Prologue

One day in A.D. 391, the Roman-appointed Bishop Theophilus marched from his headquarters in the Brucheion Royal quarter of Alexandria, at the head of a large howling mob, heading west for the Serapeum in the heart of the Egyptian quarter of Rhakotis. The Serapeum, which had been the center of Egyptian worship for seven centuries, was adorned with extensive columned halls, almost breathing statues, and a great number of other works of art, as well as being the house of the Great Alexandrian library. The frenzied people rushed through the streets along the Canopic way, turning into the short street that led to the temple-area of Serapis, meeting other crowds there, before climbing up the great flight of marble steps, led by Bishop Theophilus. They jumped across the stone platform and into the temple, where the events of the final tragedy took place.

In their agitated mood, the angry mob took little heed of the gold and silver ornaments, the precious jewels, the priceless bronze and marble statues, the rare murals and tapestries, the carved and painted pillars of granite and many marbles, the ebony and scented woods, the ivory and exotic furniture—all were smashed to pieces with cries of pleasure. But that was not all. Those shouting men, full of demoniac delight, then turned to the library, where hundreds of thousands of papyrus rolls and parchments, inscribed with ancient wisdom and knowledge, were taken off their shelves, torn to pieces and thrown on to bonfires.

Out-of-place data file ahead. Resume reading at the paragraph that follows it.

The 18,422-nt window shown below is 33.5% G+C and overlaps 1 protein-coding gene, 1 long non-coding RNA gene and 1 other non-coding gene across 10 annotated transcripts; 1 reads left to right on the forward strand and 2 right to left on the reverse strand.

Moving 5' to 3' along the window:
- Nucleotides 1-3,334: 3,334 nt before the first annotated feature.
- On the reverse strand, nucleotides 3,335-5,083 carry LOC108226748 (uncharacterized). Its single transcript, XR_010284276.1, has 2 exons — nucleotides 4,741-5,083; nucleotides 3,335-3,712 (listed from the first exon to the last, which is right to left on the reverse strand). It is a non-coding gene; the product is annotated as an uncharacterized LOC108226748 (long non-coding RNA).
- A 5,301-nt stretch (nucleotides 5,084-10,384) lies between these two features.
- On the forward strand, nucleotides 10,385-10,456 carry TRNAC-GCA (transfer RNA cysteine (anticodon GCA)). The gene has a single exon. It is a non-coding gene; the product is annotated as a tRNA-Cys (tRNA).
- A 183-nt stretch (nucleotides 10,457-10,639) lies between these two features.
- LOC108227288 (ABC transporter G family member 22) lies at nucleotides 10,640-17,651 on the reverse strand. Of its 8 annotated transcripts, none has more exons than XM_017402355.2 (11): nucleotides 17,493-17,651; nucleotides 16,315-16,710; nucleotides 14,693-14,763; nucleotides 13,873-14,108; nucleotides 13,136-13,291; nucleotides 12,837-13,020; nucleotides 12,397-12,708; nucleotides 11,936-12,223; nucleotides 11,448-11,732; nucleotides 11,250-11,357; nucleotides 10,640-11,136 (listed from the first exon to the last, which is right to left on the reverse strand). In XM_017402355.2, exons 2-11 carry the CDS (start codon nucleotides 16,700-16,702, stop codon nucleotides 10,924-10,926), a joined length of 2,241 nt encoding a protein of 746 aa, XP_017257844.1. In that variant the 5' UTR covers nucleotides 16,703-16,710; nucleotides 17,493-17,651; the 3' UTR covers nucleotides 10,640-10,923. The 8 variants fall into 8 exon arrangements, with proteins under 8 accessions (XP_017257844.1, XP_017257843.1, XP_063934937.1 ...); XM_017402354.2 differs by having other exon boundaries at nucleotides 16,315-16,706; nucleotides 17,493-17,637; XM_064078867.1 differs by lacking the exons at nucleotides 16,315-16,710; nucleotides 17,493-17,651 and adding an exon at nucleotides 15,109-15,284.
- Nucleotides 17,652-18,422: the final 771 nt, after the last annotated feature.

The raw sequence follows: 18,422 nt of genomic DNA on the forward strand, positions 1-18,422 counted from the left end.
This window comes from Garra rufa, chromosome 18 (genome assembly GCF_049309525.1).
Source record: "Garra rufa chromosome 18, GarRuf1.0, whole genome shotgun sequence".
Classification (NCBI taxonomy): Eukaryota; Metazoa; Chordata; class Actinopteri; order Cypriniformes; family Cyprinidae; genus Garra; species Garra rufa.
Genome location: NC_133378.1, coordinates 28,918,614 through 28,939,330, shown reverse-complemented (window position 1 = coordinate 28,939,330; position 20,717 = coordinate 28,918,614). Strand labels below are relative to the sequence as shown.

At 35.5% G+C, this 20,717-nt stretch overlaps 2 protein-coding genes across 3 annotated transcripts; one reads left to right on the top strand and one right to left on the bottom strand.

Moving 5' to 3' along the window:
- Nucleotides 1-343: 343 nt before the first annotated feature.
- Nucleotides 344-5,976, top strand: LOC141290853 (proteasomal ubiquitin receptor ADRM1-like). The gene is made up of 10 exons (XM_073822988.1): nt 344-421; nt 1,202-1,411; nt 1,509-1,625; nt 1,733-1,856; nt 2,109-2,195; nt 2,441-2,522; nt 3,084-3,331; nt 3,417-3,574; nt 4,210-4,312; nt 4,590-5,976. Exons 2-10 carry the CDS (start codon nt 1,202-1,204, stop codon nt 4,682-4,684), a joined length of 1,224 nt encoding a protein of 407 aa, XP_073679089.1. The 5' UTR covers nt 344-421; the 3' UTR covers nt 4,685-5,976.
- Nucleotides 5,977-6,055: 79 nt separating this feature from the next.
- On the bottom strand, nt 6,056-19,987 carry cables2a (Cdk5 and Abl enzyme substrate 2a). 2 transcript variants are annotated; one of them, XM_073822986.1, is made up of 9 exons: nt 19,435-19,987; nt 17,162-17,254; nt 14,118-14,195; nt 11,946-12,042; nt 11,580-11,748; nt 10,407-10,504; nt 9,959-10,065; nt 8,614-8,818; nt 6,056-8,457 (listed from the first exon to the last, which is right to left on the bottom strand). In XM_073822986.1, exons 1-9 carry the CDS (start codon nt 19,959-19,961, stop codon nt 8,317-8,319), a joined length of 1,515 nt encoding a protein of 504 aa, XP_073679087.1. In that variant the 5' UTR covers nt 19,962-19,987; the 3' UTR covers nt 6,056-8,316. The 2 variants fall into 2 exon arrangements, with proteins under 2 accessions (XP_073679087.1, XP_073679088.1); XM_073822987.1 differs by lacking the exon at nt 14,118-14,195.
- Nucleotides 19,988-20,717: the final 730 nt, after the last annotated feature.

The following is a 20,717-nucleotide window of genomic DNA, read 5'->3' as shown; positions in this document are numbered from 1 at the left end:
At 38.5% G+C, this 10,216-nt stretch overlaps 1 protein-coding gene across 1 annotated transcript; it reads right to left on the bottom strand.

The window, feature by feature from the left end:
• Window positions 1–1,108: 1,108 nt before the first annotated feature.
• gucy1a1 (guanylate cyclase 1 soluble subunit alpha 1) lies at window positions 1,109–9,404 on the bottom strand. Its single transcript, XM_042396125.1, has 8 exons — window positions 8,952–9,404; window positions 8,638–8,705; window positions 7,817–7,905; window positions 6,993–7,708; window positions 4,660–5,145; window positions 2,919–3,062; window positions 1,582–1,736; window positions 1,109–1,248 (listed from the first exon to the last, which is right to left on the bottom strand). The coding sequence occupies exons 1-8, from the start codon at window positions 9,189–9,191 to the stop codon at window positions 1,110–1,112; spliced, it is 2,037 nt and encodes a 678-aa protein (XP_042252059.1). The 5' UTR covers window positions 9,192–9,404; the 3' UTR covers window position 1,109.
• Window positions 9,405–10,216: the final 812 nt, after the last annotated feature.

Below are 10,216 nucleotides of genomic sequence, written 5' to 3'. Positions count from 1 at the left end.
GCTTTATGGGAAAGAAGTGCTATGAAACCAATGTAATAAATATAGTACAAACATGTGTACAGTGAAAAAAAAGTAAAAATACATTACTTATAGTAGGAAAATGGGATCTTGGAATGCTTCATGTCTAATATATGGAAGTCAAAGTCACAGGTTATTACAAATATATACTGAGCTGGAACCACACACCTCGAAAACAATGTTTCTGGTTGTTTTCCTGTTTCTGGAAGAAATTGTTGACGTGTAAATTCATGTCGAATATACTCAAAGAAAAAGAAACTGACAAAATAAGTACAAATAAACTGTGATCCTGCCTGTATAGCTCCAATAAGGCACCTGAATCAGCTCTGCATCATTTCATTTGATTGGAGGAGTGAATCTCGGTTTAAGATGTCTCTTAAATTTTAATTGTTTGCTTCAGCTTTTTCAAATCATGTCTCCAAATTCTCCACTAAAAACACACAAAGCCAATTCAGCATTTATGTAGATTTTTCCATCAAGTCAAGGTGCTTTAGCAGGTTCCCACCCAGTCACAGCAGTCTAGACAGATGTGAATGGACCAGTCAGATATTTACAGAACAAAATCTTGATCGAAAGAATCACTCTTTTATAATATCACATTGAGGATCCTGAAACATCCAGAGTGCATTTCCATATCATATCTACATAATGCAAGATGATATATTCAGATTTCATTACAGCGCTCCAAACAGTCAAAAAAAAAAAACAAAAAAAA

A few years later the last of the Alexandrian scholars was torn to pieces by a gang of Christian monks. On a Lenten day in March of the year A.D.

415 they stopped the carriage of Hypatia, who had succeeded her father as Professor of Philosophy in Alexandria, stripped her naked, dragged her into a nearby church, killed her, cut most of her flesh from her body with sharp oyster shells and burned what remained of her in the street. The charge against Hypatia, who had taught the philosophy of Plato, was heresy.